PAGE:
Watercooler: The missing wedding invitation

by Carmen Van Kerckhove

Watercooler is the section of the blog in which we share with you real-life horror stories from the frontlines of race in the workplace. :) This week, we have a story from Merq:

So there’s this guy, we’ll call him Frank, who is a first-generation Greek American. Now, Frank can only be described as a “special” kind of fellow… There are a million race-related stories involving him, but today I’m going to tell just one.

Our boss, Jim, is really the salt of the earth. Every one of his employees can list at least five instances where Jim has gone (far) above and (way) beyond his role as an employer to help resolve issues in their personal lives. It’s because of Jim that we are a surprisingly tight-knit team—an anomaly in our organization. So anyway…

Frank gets engaged, but he drops hints to suggest that he’d prefer that none of us show up to the wedding. Besides the larger Caucasian population of our small department, the group includes individuals of Nigerian (me), Egyptian, and Korean origin. But while many of us could care less about not being welcome at this wedding, I was more than a little disgusted at his refusal to invite our boss, Jim.

A little background on Jim and Frank: This man campaigned to the higher-ups to elevate Frank’s status from an internship to a high-ranking position within our department. This man got into heated arguments with said higher-ups when they refused to give Frank a raise. This man listened to Frank whine for hours on end whenever he argued with his fiancée (and they fought a lot), offering the best advice one could after 22 years of happy, stable married life. This man even went to Frank’s amateur league baseball games from time to time! The only problem was, this man was black. Continue Reading »

Recommended Reading

by Race in the Workplace special correspondent Erica

I have a “great job,” lots of money, responsibility and respect. Why aren’t I happy? - Escape from Cubicle Nation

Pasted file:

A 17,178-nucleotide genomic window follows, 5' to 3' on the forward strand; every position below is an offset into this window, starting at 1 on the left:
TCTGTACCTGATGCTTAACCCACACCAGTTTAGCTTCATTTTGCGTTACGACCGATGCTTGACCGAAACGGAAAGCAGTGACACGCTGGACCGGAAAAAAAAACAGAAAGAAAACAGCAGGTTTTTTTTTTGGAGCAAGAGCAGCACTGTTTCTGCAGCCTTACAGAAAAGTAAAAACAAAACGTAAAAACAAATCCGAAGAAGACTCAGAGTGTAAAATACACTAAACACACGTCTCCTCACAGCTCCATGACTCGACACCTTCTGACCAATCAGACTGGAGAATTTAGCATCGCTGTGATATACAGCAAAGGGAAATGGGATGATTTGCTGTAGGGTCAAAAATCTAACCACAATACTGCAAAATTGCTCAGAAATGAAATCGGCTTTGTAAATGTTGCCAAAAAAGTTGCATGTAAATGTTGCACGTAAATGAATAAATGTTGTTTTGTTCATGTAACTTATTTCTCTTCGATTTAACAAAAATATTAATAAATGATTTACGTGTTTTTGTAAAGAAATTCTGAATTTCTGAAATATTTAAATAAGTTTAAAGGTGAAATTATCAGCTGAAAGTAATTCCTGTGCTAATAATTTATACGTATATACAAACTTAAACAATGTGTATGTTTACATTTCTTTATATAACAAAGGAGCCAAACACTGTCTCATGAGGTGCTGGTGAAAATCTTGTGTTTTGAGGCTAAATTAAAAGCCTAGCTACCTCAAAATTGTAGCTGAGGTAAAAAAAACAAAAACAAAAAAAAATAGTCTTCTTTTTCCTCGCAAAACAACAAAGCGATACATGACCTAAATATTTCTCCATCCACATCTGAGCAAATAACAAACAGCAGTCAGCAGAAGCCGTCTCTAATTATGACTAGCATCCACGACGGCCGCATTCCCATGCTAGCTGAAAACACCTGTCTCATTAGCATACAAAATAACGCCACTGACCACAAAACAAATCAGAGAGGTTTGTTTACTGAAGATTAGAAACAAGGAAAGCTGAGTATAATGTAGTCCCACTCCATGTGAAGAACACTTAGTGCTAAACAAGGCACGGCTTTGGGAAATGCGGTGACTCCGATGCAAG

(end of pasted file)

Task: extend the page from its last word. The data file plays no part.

If your values and your current work situation don’t align, you probably won’t be happy. People spend a remarkable amount of time in jobs they don’t really like because they don’t recognize this or don’t do anything about it.

5 steps to let your dream job find you - Marketing Nirvana
These days, everyone has an online presence. Leverage that to establish yourself as knowledgeable in your field by blogging and participating online conversations on topics of interest. Then network like crazy, both online and off. Think LinkedIn, not myspace.

How Blogging Can Help You Get a New Job - WSJ.com
Remember: Your potential employer will probably Google you. Someone who has the power to offer you a job may come across your blog. This is where you show off your writing skills and passion on a subject. Doesn’t hurt to mention you’re job-hunting on your About page, either. On the flip side, they might not be impressed by your detailed account of how trashed you got last weekend.

Five ways to do better in phone interviews - Brazen Careerist
Pretending as if you’re actually doing the interview in person, even though it’s just over the phone, helps you project confidence.

What Your Body Is Telling an Interviewer - Career Hub
Some tips on what to do and what not to do. Basically, try not to look nervous and be attentive. Perhaps also useful for playing poker. I’m guilty of having a couple things on the What Not to Do list as regular nervous habits.

It’s Easy to Signal that Racist “Chatter” Isn’t a Big Deal! - The Black Factor
If you hear comments that are offensive, don’t let it slide. You can make your point effectively by simply getting up and walking away. I recently received a forwarded joke from a co-worker that was very anti-immigrant. I was offended but didn’t know what to say without getting into a whole to-do-da. I could have simply told them not to send me anymore jokes.

Do you need to be hip? - Management Craft
Managers and leaders need to be hip in the sense that they know what’s going on with the people that work for them. Especially when that means you’re keeping up with technology (like blogs, wikis, podcasts, etc.) that could potentially help your team work better.

Why Severance? - Evil HR Lady
Companies give out severance packages because it’s cheaper than being sued for wrongful termination (among other reasons). “Companies would prefer not to have to give out this money, but even one lawsuit can be very expensive as well as being a public relations nightmare. If you are in any protected class (minority, female, over 40, etc) getting you to go away happily is their biggest concern.”

Recommended Reading is a weekly feature where we link to some of our favorite workplace-related blog posts and articles. If you would like to suggest a link to Erica, please email tips@raceintheworkplace.com